The country south of the Krishna was divided among 'the three crowned Kings' and seven chieftains, with an eighth coming somewhat later. There were a host of minor chieftains of lesser dignity. It is the coast region and the more open country that belonged to the kings, while the middle regions of hills and forests belonged to the chieftains, and perhaps even a few tribes (Nagas and others). The east coast from Pulikat to the south of Tondi in the Zemindari of Ramnad, belonged to the Chola, although midway between the kingdom proper and its northern viceroyalty of Kanchi lay the hill-country round Tirukkovilur in the possession of a class of chieftains named Malayaman; and between his territory and the coast the chieftains of Oyma-nadu very often loyal supporters of their suzerain, occasionally turbulent and rebellious. South of the Chola kingdom lay that of the Pandya, which extended from coast to coast, and embraced within its borders the modern districts of Madura and Tinne-velly, and the State of Travancore, taking in also a part of Coimbatore and Cochin. This included in it the chieftaincies of Aay. (The Aioi of Ptolemy) round the Podiyil hill in the Western Ghats and the domains of Pehan round the Palnis which come under their sphere of influence as well. North of this and along the Western Ghats on the sea-side lay the territory of the Chera; a territory stretching right across the Palghat gap through Salem and Coimbatore. South Mysore was parcelled out among a number of chieftains corresponding to the modern Palayagars, whose allegiance was at the disposal of either, but the more powerful of their neighbour kings. Such were the Irungo of Araiyam, Pari of Parambunad (west of the Kaveri in Kongu), Adiyaman of Tagadur (Dharmapuri) and Ori of the Kollimalais. The first of these was within the Mysore territory proper and to the east of his domain lay the Gangas, and Kongu to the south. The northern frontier of the Tamil land was held by Nannan of the Tulu country and Konkan in the west, and Pulli of Vengadam (Tirupati) in the east, the further north having been the land of the Vadukar and Dandaranyam (Sans. Danda-karanyam).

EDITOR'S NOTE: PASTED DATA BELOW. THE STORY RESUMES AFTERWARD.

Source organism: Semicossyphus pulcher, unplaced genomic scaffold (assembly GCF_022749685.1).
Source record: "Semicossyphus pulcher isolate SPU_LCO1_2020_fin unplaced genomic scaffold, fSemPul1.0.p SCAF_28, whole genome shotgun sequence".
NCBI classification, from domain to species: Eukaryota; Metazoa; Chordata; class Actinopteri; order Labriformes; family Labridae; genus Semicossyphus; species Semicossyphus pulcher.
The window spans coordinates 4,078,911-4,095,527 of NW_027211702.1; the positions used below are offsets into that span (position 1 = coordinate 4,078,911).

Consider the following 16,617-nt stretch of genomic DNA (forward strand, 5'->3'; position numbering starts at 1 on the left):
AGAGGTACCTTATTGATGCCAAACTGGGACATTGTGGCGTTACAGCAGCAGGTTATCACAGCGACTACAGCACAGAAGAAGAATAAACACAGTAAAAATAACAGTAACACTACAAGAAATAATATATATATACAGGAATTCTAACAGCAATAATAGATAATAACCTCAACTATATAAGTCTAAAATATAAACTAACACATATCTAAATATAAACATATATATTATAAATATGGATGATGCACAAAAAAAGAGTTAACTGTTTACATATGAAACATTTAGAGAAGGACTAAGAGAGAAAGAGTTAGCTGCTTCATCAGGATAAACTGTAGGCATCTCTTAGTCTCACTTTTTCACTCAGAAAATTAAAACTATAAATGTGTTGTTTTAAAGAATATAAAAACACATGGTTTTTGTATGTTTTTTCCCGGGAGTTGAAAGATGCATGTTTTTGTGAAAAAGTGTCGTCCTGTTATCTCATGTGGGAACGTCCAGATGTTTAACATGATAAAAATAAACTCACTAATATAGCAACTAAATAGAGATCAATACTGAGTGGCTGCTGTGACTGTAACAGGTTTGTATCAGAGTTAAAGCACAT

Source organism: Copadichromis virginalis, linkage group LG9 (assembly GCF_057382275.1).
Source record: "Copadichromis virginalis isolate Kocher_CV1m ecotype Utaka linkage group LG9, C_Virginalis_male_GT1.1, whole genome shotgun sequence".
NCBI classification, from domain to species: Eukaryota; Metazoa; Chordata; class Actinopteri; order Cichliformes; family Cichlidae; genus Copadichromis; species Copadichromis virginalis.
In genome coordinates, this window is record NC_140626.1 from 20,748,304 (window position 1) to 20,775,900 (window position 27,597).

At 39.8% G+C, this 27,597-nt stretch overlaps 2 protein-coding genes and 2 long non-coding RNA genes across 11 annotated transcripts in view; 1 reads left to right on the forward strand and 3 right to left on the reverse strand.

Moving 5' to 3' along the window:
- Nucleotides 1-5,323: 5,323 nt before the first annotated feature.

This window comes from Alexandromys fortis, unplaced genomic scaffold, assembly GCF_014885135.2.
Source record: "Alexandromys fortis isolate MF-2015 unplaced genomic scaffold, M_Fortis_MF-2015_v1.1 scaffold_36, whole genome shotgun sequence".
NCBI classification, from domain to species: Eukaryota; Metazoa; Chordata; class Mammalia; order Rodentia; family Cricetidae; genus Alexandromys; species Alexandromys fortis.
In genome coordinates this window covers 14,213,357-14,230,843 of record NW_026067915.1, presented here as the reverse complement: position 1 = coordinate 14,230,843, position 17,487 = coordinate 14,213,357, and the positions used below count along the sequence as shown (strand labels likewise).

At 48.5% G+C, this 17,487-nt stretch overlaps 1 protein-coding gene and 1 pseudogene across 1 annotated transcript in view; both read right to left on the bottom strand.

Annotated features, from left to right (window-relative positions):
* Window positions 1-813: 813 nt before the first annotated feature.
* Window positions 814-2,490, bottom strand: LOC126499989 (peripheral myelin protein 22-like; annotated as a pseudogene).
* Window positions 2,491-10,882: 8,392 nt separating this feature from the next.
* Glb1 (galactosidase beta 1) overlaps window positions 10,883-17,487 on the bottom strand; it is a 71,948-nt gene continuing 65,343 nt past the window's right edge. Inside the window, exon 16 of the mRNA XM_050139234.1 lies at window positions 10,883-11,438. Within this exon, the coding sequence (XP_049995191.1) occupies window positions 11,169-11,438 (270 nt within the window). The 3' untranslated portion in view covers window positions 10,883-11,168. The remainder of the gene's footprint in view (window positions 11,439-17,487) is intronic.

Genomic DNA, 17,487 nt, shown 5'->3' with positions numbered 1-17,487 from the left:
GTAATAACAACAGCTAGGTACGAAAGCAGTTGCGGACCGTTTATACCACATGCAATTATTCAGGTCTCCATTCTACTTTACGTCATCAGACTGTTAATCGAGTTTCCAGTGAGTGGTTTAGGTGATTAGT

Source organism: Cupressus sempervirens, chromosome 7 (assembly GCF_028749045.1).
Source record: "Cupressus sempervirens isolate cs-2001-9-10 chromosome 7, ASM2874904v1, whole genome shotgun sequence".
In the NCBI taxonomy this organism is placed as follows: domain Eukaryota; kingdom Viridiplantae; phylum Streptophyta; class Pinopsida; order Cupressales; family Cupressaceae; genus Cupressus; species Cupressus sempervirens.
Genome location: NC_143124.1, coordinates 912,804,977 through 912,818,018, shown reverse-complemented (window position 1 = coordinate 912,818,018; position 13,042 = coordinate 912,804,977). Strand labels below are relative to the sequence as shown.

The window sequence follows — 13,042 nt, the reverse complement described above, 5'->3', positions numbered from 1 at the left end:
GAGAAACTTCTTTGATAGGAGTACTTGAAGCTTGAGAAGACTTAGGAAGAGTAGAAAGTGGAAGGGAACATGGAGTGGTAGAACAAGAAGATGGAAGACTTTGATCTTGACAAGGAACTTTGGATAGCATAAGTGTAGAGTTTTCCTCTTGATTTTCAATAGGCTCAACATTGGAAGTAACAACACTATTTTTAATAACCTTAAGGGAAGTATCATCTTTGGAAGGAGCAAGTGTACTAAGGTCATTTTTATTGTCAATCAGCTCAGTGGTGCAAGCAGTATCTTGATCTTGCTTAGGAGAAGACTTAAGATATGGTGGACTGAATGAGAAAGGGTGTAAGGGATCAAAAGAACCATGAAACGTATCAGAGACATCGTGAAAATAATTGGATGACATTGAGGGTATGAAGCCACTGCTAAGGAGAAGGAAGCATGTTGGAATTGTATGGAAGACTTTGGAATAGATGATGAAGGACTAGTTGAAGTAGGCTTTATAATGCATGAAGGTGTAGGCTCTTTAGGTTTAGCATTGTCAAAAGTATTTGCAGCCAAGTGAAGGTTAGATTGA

These chieftaincies were the bone of contention between the Cholas and the Cheras. When the period under treatment begins, the Cholas were supreme under Karikala, who ascended the throne, probably after defeating the Chera and Pandya in a battle at Vennil (Koilvenni as it is now called) in the Tanjore District. He was a remarkable sovereign who, in many ways, contributed to the permanent welfare of his subjects, and has consequently been handed down to posterity as a beneficent and wise monarch. He constructed the embankments for the Kaveri, and his chief port Puhar was the great emporium of the east coast. His reign was long, and, taken along with those of his two predecessors and the successor next following him, constitutes the period of the first Chola ascendancy in the south. In the reign of his successor a great catastrophe befell Puhar, and the city and port were both destroyed. This was a hard blow to the ascendancy of the Cholas. But Karikala had,' after defeating his contemporary Chera, given probably one of his daughters (it is just possible a sister) in marriage to the son of his vanquished rival. This alliance stood the Cholas in good stead. Karikala's successor began his reign with a victory, which his heir-apparent won for him, against the Chera and Pandya combined at Kariyar, probably in the Salem District. When Puhar was destroyed, at least in part, there was a civil war owing perhaps to the untimely death of the young Chola prince; and the Chera ruler for the time being, advanced through the central region. He intervened in favour of his cousins with effect, as against the rival claimants of royal blood, and restored the Chola dynasty to some power; but the ascendancy surely enough passed from them to the Chera. 9